34% of Round One Suppliers Suffer Shaky Credit
Study by Invacare calls into question CMS financial standards for bid winners.
- By David Kopf
- Dec 02, 2010
Thirty-four percent suppliers chosen by the Centers for Medicare & Medicaid Services to sell to Medicare beneficiaries under a new bidding program have some sort of questionable credit issue, according to a study contracted by DME manufacturer Invacare Corp.
CMS announced on Nov. 2 the names of the 356 bid winners that were offered contracts in the nine competitive bid areas covered by the Round One re-bid. Following that, Invacare conducted it study.
Since many providers finance their purchases of DME with manufacturers, and because Invacare is the largest manufacturer in the industry and maintains its own captive financing company, Invacare Credit Corp., Invacare was able to review the credit and financial data available for the Round One contract holders.
“... This means that over one third of the firms that are authorized to provide Medicare beneficiaries home oxygen therapy, power wheelchairs, enteral nutrition, home care beds, CPAPs and RADs (respiratory devices), walkers and mail order diabetic supplies are in a precarious financial situation and are unlikely to be able to provide the medically necessary items and services over the three-year contract period,” read a public statement from Invacare.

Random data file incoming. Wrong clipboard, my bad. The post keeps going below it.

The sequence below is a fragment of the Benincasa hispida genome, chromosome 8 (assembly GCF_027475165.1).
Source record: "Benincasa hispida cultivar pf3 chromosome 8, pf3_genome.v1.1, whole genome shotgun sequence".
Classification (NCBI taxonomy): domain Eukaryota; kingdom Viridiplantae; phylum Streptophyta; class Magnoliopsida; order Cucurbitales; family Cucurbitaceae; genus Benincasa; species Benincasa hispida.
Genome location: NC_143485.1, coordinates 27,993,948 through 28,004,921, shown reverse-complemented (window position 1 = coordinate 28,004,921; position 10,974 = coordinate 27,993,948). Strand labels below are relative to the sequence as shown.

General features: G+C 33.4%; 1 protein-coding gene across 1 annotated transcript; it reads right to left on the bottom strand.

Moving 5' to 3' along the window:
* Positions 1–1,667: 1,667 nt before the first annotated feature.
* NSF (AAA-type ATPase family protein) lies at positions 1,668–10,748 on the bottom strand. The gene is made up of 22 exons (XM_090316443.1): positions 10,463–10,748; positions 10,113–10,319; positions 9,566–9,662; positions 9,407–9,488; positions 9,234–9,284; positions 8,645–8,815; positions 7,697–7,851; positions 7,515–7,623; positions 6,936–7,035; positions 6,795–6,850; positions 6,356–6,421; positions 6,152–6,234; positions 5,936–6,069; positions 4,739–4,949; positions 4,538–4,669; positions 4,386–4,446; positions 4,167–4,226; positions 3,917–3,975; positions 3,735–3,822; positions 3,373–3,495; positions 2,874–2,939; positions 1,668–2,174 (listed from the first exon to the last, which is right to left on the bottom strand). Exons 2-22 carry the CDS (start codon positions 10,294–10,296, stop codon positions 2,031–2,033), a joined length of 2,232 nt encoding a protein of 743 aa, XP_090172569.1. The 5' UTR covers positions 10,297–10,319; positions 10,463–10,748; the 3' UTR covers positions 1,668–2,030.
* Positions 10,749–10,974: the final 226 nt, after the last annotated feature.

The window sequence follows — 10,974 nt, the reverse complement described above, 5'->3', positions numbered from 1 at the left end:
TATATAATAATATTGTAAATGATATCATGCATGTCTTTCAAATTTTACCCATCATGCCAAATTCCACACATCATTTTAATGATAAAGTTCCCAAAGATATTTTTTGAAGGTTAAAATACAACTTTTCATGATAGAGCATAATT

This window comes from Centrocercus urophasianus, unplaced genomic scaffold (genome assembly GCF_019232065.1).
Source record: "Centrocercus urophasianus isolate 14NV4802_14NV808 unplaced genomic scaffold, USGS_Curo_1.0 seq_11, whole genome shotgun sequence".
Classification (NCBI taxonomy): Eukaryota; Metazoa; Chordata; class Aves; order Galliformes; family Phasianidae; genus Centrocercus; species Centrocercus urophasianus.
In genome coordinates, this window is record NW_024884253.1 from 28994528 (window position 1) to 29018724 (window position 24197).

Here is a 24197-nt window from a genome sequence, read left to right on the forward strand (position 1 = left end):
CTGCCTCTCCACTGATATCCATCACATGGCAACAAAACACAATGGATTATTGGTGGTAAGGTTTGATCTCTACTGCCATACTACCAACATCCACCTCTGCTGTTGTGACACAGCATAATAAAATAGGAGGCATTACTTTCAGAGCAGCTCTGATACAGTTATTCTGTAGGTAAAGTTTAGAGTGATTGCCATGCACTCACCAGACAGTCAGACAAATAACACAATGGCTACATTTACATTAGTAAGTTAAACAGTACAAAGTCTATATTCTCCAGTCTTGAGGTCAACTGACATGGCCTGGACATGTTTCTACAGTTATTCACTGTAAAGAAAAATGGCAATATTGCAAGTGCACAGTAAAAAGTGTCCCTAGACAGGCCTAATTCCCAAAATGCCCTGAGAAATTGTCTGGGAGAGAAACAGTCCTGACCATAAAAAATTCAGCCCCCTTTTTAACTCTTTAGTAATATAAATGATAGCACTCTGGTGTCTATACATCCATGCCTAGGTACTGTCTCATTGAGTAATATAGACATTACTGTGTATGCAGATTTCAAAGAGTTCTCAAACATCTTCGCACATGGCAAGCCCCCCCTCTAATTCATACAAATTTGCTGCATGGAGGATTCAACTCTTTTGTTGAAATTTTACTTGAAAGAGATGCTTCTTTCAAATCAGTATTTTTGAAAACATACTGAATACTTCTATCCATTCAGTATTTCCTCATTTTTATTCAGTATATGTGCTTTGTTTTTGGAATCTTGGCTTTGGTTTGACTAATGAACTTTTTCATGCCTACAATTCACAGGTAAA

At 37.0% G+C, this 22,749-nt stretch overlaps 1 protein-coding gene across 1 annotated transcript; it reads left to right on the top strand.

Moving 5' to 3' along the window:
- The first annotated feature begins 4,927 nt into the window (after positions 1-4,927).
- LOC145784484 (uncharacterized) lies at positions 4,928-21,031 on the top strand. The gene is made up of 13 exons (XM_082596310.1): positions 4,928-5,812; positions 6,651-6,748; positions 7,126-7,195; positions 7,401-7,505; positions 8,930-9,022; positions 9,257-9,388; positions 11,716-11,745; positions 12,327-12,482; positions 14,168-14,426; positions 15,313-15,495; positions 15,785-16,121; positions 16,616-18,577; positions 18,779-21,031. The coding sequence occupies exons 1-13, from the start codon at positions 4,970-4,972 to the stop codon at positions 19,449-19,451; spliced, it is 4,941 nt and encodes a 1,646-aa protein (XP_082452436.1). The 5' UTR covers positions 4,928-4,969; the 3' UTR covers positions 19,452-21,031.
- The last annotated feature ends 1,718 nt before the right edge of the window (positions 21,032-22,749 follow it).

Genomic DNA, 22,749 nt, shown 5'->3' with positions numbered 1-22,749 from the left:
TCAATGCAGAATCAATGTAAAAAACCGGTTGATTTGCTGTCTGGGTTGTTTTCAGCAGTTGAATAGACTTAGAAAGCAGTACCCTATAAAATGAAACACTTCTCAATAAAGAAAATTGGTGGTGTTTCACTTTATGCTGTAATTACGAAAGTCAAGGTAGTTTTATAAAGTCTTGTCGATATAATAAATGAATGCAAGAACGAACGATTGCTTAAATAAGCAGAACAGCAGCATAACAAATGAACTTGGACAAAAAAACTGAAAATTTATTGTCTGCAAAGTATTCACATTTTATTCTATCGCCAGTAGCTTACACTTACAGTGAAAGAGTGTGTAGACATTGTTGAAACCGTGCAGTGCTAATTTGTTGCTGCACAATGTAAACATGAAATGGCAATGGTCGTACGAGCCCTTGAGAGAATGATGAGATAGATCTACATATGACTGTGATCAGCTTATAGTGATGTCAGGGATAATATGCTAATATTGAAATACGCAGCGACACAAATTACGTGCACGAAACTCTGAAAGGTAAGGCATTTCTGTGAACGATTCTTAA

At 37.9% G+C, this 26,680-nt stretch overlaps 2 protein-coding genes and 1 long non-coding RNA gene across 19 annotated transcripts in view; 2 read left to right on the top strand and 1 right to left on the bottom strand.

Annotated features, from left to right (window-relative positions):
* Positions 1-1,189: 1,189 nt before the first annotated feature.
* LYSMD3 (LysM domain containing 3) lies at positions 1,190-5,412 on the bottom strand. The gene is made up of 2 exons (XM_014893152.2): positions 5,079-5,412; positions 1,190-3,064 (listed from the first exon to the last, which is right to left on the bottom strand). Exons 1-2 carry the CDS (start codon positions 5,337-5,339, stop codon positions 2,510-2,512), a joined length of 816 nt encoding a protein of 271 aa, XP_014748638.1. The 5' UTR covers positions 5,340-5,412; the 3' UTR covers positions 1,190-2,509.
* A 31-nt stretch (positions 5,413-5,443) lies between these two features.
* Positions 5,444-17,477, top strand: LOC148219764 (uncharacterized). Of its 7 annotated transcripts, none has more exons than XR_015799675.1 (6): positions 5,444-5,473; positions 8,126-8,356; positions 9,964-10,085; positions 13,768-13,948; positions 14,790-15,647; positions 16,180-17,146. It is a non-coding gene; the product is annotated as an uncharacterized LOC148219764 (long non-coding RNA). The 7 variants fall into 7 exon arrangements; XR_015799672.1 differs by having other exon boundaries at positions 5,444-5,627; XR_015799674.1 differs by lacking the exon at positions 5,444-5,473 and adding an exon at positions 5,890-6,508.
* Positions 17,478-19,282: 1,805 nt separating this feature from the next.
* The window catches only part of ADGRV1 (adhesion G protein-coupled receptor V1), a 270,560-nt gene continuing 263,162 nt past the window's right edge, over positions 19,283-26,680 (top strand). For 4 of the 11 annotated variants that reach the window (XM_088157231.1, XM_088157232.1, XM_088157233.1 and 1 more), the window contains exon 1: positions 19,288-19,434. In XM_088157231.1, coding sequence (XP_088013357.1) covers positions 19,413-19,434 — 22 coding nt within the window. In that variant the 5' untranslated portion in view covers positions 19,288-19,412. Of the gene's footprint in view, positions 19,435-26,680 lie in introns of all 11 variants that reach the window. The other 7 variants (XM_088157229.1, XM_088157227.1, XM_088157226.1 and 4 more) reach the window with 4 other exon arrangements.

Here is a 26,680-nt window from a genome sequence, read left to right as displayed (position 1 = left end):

The statistics uncovered by the Invacare study are startling:
- 8.5 percent have credit limits of less than $10,000, which means they can purchase very little equipment.
- 5.4 percent are on credit hold, which means they can’t purchase any equipment.
- 6.7 percent are so far behind on their payments that their accounts have been turned over for collections or legal process, which also means they can’t purchase any equipment.
- 14 percent have no account with the company, which could indicate they are new and inexperienced companies.
These findings draw into question the Nov. 2 claims made by Jonathan Blum, deputy administrator and director of CMS that all of the contracted suppliers “… meet quality and financial standards and they are all accredited by an independent organization.”
David Kopf is the Editor of HME Business.